Pope Benedict’s move to undercut Francis sparked bitter Vatican civil war

Suggestions of a major rift between the Right-leaning Benedict, and Left-leaning Francis, have plagued the pair since the latter replaced the former as head of the Vatican seven years ago. Critics claim Benedict’s presence within the church continues to hamper Francis, and his bid to rid the Catholic church of its seemingly outdated traditions. Although both have made public comments regarding the other, the spat between the two has left many observers fearing for the fate of the church – especially if Francis is unable to fulfil his mandate of dragging Catholicism into the 21st century.

But one decision Benedict made left Vatican insiders, and worshippers alike, furious after he went behind the church’s back to publish a book on celibacy, at a crucial time when Francis was deciding to relax the laws.

Co-authored alongside Cardinal Robert Sarah, From the Depths of Our Hearts was highly critical of any move away from allowing married men into the priesthood.

Within the text, Benedict said: “Given that the conjugal state affects all men, and that the service of the Lord requires also a complete giving of man, it does not seem possible to realise both vocations simultaneously.”

The former pontiff had originally vowed to let his successor carry out his own designs for the church, and YouTube channel Rome Reports claims the move therefore disappointed those close to the Vatican.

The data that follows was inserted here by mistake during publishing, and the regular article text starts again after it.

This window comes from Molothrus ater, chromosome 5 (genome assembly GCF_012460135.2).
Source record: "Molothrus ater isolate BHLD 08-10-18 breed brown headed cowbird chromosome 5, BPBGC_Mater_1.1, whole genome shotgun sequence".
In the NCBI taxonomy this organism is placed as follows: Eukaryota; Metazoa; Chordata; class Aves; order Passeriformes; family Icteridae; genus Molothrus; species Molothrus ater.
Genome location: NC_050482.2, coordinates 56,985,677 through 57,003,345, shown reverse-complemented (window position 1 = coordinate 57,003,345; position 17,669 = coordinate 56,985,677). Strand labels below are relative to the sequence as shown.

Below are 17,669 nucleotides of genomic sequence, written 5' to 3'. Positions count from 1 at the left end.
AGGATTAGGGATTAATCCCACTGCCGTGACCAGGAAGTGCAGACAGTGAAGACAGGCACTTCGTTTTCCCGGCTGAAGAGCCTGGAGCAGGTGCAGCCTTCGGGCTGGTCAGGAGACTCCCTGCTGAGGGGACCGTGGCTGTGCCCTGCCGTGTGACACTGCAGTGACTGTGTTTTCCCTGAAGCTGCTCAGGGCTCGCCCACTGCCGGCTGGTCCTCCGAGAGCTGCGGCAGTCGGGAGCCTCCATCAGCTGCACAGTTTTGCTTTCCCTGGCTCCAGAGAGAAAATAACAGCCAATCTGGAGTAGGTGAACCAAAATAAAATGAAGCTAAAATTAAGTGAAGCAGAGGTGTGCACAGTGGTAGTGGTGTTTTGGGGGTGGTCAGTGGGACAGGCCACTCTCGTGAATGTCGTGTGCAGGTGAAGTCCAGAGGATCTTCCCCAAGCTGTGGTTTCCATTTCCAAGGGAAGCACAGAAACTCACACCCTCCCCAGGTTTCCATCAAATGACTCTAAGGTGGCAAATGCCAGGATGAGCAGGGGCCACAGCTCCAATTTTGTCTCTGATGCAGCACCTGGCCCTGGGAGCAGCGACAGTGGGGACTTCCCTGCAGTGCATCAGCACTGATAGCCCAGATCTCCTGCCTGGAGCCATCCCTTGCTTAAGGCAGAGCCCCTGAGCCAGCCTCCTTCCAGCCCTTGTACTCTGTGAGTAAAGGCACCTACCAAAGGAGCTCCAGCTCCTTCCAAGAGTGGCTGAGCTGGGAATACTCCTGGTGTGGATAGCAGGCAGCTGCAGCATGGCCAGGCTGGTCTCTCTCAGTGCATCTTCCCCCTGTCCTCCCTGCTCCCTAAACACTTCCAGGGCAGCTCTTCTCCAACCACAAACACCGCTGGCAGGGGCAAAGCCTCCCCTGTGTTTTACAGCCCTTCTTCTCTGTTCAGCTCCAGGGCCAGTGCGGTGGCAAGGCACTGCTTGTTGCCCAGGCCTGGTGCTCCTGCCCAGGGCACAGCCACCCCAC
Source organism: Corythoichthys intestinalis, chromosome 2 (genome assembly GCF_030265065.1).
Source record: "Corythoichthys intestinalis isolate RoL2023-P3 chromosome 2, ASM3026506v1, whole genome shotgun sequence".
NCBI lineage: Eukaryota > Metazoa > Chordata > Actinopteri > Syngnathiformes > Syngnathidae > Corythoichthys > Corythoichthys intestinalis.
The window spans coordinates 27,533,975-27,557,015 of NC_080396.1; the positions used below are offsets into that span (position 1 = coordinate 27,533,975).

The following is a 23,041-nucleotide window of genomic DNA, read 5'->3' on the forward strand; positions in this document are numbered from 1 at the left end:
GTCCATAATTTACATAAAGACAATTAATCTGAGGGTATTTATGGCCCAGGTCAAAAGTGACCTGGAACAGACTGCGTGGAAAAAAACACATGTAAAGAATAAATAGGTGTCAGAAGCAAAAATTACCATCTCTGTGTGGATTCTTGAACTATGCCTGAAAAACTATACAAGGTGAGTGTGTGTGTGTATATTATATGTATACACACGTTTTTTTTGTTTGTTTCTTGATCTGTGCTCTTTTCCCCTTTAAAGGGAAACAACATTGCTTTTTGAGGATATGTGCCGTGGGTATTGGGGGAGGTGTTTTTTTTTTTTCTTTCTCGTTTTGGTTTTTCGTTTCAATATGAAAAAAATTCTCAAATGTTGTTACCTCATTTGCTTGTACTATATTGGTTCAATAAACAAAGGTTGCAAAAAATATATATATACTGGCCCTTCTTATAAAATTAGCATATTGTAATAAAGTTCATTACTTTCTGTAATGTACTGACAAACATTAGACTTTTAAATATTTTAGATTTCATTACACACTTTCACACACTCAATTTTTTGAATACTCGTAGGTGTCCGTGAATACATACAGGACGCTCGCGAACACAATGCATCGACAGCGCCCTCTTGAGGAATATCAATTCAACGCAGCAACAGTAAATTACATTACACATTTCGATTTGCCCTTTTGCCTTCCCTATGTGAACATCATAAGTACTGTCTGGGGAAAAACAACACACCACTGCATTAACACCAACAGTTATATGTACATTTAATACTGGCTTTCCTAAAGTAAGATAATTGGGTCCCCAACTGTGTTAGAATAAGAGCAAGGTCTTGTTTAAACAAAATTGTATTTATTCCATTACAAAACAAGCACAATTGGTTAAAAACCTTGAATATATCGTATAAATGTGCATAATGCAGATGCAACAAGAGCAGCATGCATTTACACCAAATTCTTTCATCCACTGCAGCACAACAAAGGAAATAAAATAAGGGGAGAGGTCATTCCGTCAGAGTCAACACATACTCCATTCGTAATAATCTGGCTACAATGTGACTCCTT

It reported: “Some are surprised that Benedict has published a book on this issue.

“According to Pope Emeritus’ secretary, he is in no condition to give speeches on complex topics despite being coherent.”

The channel claimed that Cantagalli, the book’s publisher, said the two co-authors were only “in search of the truth in love for the unity of the church” and in no way criticised Pope Francis.

A row then soon escalated as Benedict’s personal secretary claimed the ex-chief wanted his name removed from the text, such was the condemnation received after its publication.

Other critics alleged that Cardinal Sarah had falsely used Benedict’s name, but the Guinean prelate argued in January: “Benedict XVI has personally confirmed to me that he welcomes this book and is happy with its publication.

“The entire text therefore remains unchanged, except for the introduction and conclusion, as explained by the publisher Cantagalli.

“Now I ask that this sterile controversy ends.”

However, following this move Benedict’s personal secretary claimed he wanted to have his name removed from the text, such was the condemnation received after its publication.

But the damage was done, and Benedict’s relationship with Francis reportedly hampered, leading critics such as author Lynda Telford to attack the retired pontiff.

The writer of Women of the Vatican – Female Power in a Male World, told that since then Benedict has been “doing his absolute best to sabotage all the reforms that Francis is trying to bring in”.

She added: “Benedict has no right to interfere.

“Putting him under the same roof as Francis, so he’s never free of him, is appalling.”

Francis would eventually decide against the relaxing of celibacy laws within the church, leading many Catholic liberals to criticise the pope for his decision.


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